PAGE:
Skip to Content

Bowen and Sport by Paula Esson NIHP

Approaches to injury are often conventional and play to anatomical laws laid down more than a century ago. Open it up, chop it out, push it, pull it and break it into submission. It has always been down to the intervention of a third party to ultimately gain the result for the athlete. Often treatment is localised to the injury site, missing a huge chunk of the jigsaw and we end up working reactively rather than proactively.

At times this treatment approach is nothing short of essential, ligaments strain and snap and need repairing, bones break on impact or are caused by poor biomechanics but there has always been this underlying nagging feeling that there has to be another way to approach injury….a way that works sympathetically to prevent and assist the body to recover if it is pushed past its limits. Methods that involve caring and managing the athlete on many levels, physically, psychologically, emotionally.

By mobilising the first level of fascia (known as superficial fascia or adipose tissue - the stuff that creates our external form) over the deep fascia (the connective tissue that surrounds the muscles) in very specific locations we can create a release of the surrounding environment that is akin to taking your foot off the hosepipe if there is limitation there. This would immediately allow normal flow of blood supply and lymph drainage, which leads directly to healing of the area and all structures on the same pathway. Mobility, global stability and range of movement quickly follow. Which then addressed with rehabilitation and other bodywork can maintain the athlete in an injury free state. More interestingly, players report tightening of soft tissue as well as releasing, often occurring in the unique 2 minute breaks that the treatment process revolves around. This suggests an innate communication system that will have our scientists researching for years to come.

The fascia distributes the force, the fascia allows for the correct order of recruitment in the musculature and decides the symphony of contractions that create flow and movement. Those athletes that look like they glide down the pitch with speed, awareness and style have a great fascia network with few blocks, snags, tears, and restrictions.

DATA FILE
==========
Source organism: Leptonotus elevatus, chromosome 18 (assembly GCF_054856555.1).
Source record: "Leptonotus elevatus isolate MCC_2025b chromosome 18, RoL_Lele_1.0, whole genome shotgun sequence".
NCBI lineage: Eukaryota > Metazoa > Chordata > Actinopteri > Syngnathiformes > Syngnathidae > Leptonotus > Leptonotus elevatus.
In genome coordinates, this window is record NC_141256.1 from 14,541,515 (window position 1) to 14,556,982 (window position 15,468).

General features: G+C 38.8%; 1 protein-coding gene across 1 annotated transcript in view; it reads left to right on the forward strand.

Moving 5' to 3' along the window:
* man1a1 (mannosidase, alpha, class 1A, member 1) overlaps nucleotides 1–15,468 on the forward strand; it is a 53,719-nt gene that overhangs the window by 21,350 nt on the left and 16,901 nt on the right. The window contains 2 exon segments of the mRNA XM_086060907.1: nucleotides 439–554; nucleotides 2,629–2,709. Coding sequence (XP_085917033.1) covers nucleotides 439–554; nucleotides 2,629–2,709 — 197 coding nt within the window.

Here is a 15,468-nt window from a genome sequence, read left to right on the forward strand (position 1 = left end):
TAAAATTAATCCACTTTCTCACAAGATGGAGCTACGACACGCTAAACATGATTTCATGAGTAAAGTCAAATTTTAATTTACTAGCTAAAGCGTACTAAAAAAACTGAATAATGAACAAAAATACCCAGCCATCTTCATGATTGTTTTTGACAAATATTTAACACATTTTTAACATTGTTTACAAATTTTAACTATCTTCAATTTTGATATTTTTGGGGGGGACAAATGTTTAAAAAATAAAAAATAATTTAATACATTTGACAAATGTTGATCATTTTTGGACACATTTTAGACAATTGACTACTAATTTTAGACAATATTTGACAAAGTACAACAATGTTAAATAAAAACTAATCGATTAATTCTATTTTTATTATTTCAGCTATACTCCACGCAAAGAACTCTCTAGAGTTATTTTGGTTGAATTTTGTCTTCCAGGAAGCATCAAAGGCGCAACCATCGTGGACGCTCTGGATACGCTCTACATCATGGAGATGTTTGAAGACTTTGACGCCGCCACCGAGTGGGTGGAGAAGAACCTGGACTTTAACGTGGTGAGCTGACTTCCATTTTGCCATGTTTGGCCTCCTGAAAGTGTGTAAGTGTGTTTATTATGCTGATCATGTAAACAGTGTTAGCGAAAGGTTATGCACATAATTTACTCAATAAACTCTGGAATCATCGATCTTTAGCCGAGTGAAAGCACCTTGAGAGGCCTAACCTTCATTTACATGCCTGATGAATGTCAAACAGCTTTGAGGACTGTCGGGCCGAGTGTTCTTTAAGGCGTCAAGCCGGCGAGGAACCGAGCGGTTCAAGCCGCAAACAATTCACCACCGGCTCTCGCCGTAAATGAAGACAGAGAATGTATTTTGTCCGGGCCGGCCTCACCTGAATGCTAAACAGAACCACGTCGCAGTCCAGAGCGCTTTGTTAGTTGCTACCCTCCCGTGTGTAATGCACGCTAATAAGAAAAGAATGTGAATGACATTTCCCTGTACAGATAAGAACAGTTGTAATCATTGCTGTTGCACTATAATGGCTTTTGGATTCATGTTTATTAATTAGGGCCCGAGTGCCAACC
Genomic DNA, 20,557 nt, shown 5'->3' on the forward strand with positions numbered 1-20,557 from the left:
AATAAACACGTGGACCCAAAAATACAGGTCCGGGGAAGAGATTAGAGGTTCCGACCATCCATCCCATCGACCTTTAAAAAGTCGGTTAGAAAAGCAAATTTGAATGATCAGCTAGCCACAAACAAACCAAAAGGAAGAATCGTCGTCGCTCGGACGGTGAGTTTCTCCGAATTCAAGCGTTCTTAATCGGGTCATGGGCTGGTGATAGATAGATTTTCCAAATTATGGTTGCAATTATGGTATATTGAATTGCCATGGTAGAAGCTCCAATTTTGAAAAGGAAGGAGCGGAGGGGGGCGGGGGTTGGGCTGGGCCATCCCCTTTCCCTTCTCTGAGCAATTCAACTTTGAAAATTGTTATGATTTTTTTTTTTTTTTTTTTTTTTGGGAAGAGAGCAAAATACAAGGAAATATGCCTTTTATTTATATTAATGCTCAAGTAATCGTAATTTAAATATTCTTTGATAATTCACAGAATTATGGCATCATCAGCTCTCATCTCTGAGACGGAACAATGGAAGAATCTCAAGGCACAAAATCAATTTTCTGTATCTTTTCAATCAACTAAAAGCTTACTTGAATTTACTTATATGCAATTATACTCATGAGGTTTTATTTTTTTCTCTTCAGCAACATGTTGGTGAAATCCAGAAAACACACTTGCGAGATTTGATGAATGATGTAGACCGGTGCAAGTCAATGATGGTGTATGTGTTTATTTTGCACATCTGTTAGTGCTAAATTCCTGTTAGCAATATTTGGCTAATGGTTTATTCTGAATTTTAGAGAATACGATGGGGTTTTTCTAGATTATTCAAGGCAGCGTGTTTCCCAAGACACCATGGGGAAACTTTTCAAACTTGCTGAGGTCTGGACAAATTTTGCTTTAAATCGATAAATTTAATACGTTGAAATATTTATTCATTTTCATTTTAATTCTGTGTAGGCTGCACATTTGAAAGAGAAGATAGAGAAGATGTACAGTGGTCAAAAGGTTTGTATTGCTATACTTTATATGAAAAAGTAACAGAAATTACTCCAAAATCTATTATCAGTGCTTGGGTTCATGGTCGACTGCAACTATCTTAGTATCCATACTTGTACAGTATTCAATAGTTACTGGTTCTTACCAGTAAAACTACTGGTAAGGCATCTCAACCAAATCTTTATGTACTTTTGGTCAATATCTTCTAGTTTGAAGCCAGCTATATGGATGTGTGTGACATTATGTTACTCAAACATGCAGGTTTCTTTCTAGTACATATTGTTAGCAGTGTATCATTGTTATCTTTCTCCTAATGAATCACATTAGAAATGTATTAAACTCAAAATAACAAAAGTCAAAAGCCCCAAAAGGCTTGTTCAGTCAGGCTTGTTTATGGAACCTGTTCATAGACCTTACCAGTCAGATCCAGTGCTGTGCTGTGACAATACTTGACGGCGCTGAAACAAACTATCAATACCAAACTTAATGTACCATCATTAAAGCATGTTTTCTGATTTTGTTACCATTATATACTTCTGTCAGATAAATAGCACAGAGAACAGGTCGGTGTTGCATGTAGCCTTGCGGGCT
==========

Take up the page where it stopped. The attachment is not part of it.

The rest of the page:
The Bowen Technique works directly in this area to redistribute the fascial load across the whole system, puts the plug back in the wall and connects the person again to his or her own network. The visual results are nothing short of astounding at times or notable at others if there exists a long injury history. Either way, the work makes progress where others have reached their limits.

The technique is mentally challenging to both the practitioner and the receiver, we are all so programmed into the "no pain, no gain" philosophy in sport (and those that disagree are in denial!) that this work comes as a real shock. It is possible to be anatomically very accurate, intelligent and most of all comparatively gentle to create impressive changes.

The Bowen move itself has 3 key elements. The challenge to the edge of the muscular- tendonous structure, the roll over the structure moving superficial against deep fascia and the release at the end without flicking. Rather like a good novel, it has start, middle and a finish, a clean message to the brain to instigate change. Tom Bowen (Geelong, Australia 1916-19 82) with whom the work is synonymous with was exceptionally intuitive to seeing these, patterns and changing the lengths of the slings and pulley systems that maintain integrity exhibited throughout the body. His legacy is only just starting to be understood.